Some commentators note, however, that the widespread use of autonomous algorithms may result in the same negative effects as cartels: reduced competition and higher prices.  By being able to process and analyse high volumes of data in real time, algorithms are able to increase transparency of the market (at least among the machines running the algorithms) and respond swiftly to competitive initiatives (such as discounting prices) by other firms. This may mean that algorithms are disinclined to lower prices, as they will realise there is a minor (if any) chance that doing so will reap any profit-maximizing benefits. It has been argued, moreover, that the negative effects could spread beyond prices, in that companies using pricing algorithms may become less likely to improve their products, enter new markets, etc. 
Does this mean that a re-think of the current competition framework is needed? If so, who should be held responsible for the anticompetitive effects of autonomous algorithms? Punishing companies simply for designing such technology would clearly go too far – in the same way that you wouldn’t sentence a gun manufacturer for someone else committing a murder with a gun the manufacturer produced. It might be argued that, in determining antitrust liability, competition authorities should consider competitors’ motives for deploying such technology. But motives are one thing – establishing the requisite collusion is quite another. Would the fact that anticompetitive price movements by autonomous machines are being monitored and evaluated by human agents, in each case with the aim of maximizing profit, suffice? In the absence of evidence of some form of communication between those human agents, it seems difficult for an antitrust regulator to argue that the use of such algorithms in setting prices has a collusive nature.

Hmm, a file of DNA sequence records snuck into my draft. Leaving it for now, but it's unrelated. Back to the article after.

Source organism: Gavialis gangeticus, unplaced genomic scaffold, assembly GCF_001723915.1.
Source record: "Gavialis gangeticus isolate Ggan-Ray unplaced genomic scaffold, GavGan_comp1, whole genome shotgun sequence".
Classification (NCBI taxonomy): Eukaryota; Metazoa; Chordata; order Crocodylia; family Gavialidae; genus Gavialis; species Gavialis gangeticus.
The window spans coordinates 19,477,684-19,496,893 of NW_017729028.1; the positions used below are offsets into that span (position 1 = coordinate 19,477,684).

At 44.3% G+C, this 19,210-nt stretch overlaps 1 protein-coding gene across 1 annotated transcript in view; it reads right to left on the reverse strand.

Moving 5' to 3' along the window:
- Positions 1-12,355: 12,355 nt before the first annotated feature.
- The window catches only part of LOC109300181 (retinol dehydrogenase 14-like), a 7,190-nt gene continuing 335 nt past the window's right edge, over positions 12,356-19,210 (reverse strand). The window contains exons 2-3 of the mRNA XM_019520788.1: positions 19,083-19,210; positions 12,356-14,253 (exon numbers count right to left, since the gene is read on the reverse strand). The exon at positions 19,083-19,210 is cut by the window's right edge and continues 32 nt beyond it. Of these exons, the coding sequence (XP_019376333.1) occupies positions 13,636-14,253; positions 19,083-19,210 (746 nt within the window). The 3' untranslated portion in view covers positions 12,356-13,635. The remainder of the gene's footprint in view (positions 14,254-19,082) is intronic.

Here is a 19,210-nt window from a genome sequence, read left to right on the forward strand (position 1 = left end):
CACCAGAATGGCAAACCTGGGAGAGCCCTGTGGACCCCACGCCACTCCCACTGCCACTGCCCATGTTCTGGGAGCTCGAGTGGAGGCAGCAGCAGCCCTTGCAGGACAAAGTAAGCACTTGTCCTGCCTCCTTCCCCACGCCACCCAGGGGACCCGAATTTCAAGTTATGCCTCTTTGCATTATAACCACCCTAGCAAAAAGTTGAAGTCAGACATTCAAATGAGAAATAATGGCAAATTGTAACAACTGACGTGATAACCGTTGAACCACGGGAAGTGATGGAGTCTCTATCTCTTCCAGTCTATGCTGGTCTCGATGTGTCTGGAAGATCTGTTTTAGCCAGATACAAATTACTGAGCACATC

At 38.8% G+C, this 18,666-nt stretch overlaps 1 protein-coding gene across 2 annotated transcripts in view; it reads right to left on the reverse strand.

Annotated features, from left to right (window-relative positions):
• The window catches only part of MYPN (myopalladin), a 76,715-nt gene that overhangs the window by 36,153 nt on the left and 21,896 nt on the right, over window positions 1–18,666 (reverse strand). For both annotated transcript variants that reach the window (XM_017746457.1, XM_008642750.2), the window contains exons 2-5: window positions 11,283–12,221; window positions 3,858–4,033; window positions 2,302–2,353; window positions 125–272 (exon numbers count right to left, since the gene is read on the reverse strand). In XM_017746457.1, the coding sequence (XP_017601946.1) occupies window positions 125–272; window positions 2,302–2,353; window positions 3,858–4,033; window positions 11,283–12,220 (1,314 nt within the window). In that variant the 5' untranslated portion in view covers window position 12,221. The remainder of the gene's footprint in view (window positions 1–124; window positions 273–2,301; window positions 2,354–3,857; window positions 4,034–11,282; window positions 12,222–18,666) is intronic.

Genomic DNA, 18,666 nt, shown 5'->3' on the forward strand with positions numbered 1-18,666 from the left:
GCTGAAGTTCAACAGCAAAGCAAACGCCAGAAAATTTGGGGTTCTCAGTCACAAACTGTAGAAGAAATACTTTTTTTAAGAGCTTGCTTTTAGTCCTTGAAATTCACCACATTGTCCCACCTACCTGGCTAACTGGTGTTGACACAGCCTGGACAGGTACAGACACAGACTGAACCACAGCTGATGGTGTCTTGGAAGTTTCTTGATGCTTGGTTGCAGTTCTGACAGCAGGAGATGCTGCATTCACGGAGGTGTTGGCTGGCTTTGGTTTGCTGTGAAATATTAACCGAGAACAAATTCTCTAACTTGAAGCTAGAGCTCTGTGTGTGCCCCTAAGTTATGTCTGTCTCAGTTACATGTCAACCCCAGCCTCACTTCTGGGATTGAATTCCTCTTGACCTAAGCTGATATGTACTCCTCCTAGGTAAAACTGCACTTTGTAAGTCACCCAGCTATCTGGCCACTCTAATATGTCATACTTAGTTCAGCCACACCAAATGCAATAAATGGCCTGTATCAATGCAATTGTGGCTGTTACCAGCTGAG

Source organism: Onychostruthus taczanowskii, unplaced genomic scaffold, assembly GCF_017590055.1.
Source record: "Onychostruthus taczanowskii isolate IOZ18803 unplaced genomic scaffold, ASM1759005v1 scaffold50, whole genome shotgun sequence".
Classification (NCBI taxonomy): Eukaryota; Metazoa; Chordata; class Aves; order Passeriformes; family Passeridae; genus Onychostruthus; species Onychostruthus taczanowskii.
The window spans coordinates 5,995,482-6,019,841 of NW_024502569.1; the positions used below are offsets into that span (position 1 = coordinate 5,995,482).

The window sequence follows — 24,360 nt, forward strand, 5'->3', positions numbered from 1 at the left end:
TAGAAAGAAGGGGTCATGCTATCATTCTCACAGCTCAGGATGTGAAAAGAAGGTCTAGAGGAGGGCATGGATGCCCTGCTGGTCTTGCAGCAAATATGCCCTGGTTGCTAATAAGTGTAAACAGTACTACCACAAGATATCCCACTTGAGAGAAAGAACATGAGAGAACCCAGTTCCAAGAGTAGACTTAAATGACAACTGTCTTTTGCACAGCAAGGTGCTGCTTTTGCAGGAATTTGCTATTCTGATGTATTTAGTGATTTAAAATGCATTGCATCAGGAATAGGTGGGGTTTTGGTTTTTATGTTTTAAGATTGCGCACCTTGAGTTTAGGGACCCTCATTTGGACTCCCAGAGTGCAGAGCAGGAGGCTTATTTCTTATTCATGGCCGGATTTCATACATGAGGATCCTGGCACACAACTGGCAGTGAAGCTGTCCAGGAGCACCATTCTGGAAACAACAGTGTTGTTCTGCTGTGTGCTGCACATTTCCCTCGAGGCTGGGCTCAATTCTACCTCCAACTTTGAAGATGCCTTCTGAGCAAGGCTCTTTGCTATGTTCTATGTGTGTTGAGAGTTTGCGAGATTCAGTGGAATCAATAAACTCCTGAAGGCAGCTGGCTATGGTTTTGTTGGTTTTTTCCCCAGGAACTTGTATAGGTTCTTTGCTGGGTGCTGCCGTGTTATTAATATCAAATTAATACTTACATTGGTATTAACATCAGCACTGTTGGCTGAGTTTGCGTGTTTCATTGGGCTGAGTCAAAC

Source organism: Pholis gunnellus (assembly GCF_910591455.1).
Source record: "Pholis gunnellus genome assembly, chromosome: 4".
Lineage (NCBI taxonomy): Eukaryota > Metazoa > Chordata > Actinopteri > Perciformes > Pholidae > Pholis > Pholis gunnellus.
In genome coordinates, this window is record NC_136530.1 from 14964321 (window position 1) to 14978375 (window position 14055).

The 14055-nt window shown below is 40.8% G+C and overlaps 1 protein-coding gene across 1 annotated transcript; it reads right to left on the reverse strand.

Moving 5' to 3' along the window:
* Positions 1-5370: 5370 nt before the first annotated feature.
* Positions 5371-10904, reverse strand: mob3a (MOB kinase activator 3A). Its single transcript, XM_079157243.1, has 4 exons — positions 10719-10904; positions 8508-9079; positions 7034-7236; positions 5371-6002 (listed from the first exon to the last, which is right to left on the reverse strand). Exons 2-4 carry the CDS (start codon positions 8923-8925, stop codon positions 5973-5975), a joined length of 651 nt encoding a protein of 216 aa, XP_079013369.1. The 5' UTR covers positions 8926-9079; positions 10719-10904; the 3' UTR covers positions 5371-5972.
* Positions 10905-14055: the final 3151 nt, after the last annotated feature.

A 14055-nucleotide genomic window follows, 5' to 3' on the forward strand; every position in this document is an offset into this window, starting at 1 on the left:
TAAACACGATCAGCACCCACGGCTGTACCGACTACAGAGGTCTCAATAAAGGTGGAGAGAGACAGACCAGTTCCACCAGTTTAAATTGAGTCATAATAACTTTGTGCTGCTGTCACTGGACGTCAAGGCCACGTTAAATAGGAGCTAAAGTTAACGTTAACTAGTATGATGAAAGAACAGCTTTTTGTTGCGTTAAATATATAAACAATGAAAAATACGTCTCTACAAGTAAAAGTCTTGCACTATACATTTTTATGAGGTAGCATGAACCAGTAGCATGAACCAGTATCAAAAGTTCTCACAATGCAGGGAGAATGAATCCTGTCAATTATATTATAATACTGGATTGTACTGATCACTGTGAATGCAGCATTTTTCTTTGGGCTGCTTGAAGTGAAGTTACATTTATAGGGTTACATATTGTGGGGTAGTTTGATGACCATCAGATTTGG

It seems that competition authorities are trying to get to the bottom of how this new technology actually works – they appear to be analysing the nature of algorithms, their effects on markets and the extent of human involvement behind their actions. The Federal Trade Commission has even created a separate department – the Office of Technology, Research and Investigation – with the purpose of, among other things, exploring the effect of algorithms on the markets.
One thing is clear – if artificial intelligence continues to develop at the current rate, the above issues merely scratch the surface of the challenges that companies and competition authorities are likely to face in the near future.
This post originally appeared on Kluwer Competition Law Blog. The author is an associate at Sidley Austin LLP. The views expressed in this article are exclusively those of the author and do not necessarily reflect those of Sidley Austin LLP or its partners. This article has been prepared for informational purposes only and does not constitute legal advice.
2. In the US, (i) Case3:15-cr-00201-WHO, United States of America v. David Topkins; and (ii) Case 3:15-cr-00419-WHO, United States of America v. Daniel William Aston and Others. On 28 July 2016, the UK CMA issued a decision against two online sellers – Trod Ltd (in administration) and GB eye Ltd – who used an automated re-pricing software to implement their price-fixing cartel.